The Anti-Carlos Rogers
He's pictured below, and he's fantastic. But first, some more Redskins items:
1) Did you hear the Tom Friend interview on the John Thompson show yesterday? In which he proudly said that he's a Redskins fan? And that his ring tone is "Hail to the Redskins?" Wait, ESPN lets Redskins fans write articles, purporting to be serious, about the Redskins? And the Wash Post is hiring (or, "was hiring") Redskins fans as Redskins beat reporters? This is the same paper whose boss goes on and on about the purity of non-voting so as not to display any political allegiance? Although said boss doesn't hide his college football allegiances, so I guess we're allowed to be biased w/r/t sports teams we supposedly cover objectively, and put team fan songs on our cell phones? Or, at least, ESPN reporters are? The Ubiquitous Big Lead, am I crazy, or is this all weird?
I'm gonna post the Friend transcript later.
2) The guessing about Anonymous Redskins Defender continues. The various fan threads mention basically every guy on the defense, plus Mark Felt and "Professor mustard in the conservatory with the lead pipe." The prime suspects, fans think, seem to be Archuleta and Shawn Springs. I would stake Tom Friend's credibility on it not being AA; strange ring-tone fandom aside, Friend strikes me as a serious-type journalist who wouldn't base a story on a new player with so obvious an axe to grind. No way. The various non-WaPo media people I've talked to all whisper about Springs, who has vigorously denied everything.
Plus, there's the theory, apparently subscribed to by Gibbs and bunches of fans, that possibly Friend just made everything up. Interesting theory:
Washington Redskins coach Joe Gibbs doesn't believe one of his players complained anonymously to ESPN.com about the defensive coaches.
"I don't think one did," Gibbs said sharply. "If someone puts something out there and puts names on it, then I'll talk about it. If someone wants to quote somebody, then I'll deal with it. I think I have a good feel for our team, the way our team feels. When you lose, you have to understand that a lot of things are going to be said."
Anyhow, assuming ARD exists, unless he is deliberately fiddling with pronouns to throw us off, it would have to be a member of the secondary, based on this quote:
But ever since minicamps, OTAs, training camp, we hadn't met as a secondary.
Emphasis added. I don't see why we wouldn't just go to every member of the secondary and ask them if they were ARD. At the least, it would be fun to parse their denials.
I also love this Virgnian-Pilot reporter claiming he wouldn't have done such a story because of the anonymous sourcing and reliance on one player. Right. Here's what he says:
As to the obvious question about why other media outlets haven't reported this, I can only speak for my paper. First, the meat of the ESPN story is based on just one source. Frankly, that's not something we at The Pilot feel comfortable with in any department. If you cover a team, you want to give readers a sense of the group's overall feeling, not build a story on someone who may have an axe to grind that others don't share.
Also, we have implemented increased caution regarding the use unnamed sources as the basis for a story. There's been too much well-documented abuse of that technique over the last few years, and circumstances should be severe to employ it. I've had the sense that players are frustrated at the way things are going on and off the field, but never has anyone been ready to have their name associated with discussing it publicly.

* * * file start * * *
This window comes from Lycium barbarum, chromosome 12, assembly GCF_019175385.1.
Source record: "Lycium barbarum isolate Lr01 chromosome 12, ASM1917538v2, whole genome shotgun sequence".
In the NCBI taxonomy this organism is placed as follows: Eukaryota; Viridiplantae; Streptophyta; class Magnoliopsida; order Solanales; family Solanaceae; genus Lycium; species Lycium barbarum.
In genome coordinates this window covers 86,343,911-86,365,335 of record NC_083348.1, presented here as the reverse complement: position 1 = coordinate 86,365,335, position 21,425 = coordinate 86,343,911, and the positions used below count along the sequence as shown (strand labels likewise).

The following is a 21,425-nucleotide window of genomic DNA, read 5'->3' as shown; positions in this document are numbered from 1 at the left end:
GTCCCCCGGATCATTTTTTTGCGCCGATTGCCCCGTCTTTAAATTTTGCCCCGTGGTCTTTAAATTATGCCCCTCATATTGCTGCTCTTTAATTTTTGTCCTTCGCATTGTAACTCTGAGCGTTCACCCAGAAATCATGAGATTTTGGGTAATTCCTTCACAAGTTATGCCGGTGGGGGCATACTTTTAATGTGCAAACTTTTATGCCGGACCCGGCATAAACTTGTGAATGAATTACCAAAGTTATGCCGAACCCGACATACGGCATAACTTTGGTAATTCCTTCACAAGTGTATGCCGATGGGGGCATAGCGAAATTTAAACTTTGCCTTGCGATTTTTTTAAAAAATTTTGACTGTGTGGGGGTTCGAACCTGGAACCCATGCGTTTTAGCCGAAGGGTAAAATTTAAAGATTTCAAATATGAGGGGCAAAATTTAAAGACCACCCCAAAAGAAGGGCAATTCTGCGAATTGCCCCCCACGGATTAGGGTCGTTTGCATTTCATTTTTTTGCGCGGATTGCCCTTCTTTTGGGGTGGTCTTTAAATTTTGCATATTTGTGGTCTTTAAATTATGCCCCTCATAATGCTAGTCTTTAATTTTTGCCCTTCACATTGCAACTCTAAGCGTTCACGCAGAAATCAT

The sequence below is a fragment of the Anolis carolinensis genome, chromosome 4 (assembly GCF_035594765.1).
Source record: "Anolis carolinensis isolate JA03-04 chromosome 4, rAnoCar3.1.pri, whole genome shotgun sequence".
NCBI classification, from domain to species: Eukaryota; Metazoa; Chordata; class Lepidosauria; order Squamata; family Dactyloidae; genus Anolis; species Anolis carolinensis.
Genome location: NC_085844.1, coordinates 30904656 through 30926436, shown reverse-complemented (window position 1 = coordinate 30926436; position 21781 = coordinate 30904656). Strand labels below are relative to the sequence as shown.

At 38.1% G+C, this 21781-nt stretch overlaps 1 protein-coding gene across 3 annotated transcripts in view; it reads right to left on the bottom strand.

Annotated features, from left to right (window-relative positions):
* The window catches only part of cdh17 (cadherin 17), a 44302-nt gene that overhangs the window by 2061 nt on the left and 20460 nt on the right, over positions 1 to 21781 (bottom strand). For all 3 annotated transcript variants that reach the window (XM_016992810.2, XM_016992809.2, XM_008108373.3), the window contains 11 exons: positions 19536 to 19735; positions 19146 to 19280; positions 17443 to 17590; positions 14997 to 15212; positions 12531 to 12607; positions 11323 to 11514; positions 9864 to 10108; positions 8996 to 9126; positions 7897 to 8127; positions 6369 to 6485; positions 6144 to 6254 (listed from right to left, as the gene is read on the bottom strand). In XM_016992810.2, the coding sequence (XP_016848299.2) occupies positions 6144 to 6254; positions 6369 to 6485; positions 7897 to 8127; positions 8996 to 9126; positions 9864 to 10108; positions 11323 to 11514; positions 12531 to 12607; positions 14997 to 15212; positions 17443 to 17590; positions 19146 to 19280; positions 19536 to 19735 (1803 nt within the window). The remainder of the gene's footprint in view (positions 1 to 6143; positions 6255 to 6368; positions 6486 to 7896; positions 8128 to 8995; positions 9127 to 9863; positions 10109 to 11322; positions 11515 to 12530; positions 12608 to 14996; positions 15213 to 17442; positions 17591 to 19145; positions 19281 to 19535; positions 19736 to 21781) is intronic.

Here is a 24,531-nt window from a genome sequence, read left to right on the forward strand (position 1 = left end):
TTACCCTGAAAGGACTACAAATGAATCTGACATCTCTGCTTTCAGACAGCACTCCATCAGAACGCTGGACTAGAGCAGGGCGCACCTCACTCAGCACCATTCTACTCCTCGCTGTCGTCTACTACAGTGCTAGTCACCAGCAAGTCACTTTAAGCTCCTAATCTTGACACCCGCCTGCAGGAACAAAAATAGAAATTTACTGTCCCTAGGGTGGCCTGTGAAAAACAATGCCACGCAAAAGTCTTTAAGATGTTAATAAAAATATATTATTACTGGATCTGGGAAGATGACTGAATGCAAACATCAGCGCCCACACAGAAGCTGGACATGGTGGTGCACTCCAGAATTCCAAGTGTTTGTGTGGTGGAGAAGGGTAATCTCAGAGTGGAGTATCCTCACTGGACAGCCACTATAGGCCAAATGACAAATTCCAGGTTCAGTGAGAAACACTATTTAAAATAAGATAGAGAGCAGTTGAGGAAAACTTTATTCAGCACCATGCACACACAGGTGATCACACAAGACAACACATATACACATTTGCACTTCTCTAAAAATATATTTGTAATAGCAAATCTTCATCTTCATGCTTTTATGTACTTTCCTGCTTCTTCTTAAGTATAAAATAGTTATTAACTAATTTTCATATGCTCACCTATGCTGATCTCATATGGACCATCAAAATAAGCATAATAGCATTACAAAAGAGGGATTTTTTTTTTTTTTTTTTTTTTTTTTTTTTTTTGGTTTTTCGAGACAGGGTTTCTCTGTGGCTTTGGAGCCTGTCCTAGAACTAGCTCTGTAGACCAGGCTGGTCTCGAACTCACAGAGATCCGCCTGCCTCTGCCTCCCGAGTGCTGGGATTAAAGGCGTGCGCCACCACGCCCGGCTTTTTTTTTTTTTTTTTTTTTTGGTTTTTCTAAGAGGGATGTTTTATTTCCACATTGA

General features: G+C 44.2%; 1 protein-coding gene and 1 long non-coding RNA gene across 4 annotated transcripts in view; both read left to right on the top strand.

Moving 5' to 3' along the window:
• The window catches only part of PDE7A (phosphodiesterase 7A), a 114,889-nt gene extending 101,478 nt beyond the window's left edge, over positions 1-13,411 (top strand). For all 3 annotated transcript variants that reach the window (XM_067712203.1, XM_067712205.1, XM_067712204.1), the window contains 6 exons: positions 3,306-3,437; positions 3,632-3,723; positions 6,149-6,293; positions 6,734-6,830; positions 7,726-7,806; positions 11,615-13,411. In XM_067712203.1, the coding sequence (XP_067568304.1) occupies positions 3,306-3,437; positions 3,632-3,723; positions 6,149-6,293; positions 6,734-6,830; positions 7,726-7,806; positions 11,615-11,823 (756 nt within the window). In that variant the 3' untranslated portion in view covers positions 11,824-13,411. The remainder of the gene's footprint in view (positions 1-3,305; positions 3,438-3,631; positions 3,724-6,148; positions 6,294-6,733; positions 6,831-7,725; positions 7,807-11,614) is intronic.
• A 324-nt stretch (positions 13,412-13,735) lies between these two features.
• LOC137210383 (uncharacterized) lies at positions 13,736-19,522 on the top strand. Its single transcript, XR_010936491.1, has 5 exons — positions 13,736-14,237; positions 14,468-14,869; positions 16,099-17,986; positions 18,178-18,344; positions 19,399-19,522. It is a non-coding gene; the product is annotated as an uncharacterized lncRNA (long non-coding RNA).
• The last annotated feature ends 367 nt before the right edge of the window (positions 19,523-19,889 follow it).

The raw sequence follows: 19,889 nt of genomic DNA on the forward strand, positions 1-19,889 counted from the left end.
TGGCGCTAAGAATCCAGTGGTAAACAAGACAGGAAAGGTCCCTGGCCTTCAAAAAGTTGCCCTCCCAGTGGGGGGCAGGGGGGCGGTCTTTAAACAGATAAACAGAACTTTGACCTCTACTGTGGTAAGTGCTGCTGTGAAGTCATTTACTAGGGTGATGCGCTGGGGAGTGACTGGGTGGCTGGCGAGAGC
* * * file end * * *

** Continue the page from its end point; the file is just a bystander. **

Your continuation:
Does that make the story any less true? Not necessarily. Even if the player quoted has an axe to grind with Williams, that doesn't necessarily make his account of what's happening inaccurate.
3) Official Nats beat writer Barry Svrluga was at the game on Sunday. He saw two guys with the ever-creative D and picket fence props. D took his prop with him, but Fence left his prop behind. So now Barry has a big white fence, and he's parading around the office yelling "Fence, Fence, Fence." So now The Post is sort of like the Wizards; we have quirky, charming characters, but we pretty obviously have no D.
4) So this article by an American Enterprise Institute scholar is also sort of old, and has surely been blogged about elsewhere, but he jumps on and gets a few shots in at Skins management, since that seems to be the thing to do nowadays. You know, the usual stuff: the Redskins behave irrationally, make bad free agent signings, are economically illiterate, etc. Wonder if this AEI guy has Hail to the Redskins as his ring tone.
The problem for economics is that teams like the Redskins continue to exist, and are not driven out by competitive forces. They confound our ability to model for two reasons. First, it is impossible to conceive of what foolish thing the Redskins might do next. Second, their behavior can alter the decision framework for the fully rational teams. If the Redskins are going to bid up the prices of all wide receivers, for example, then a team like the Patriots has to adjust (as they did) and load up on cheaper pass-catching tight ends.
The Redskins are not driven out of business because there is a high demand for football in Washington, and the NFL has a monopoly. A wisely run team cannot enter Washington and compete for Redskins fans.
5) Anyhow, finally, here's the anti-Carlos Rogers, courtesy of some guy named Jack, and he definitely has Hail to the Redskins on his celly. A non-rhythmic version. In which the musicans bring cheat sheets so they can remember which notes to play. And they chew gum. And they make Barry Svrluga scream in agony.
November 28, 2006; 12:39 PM ET
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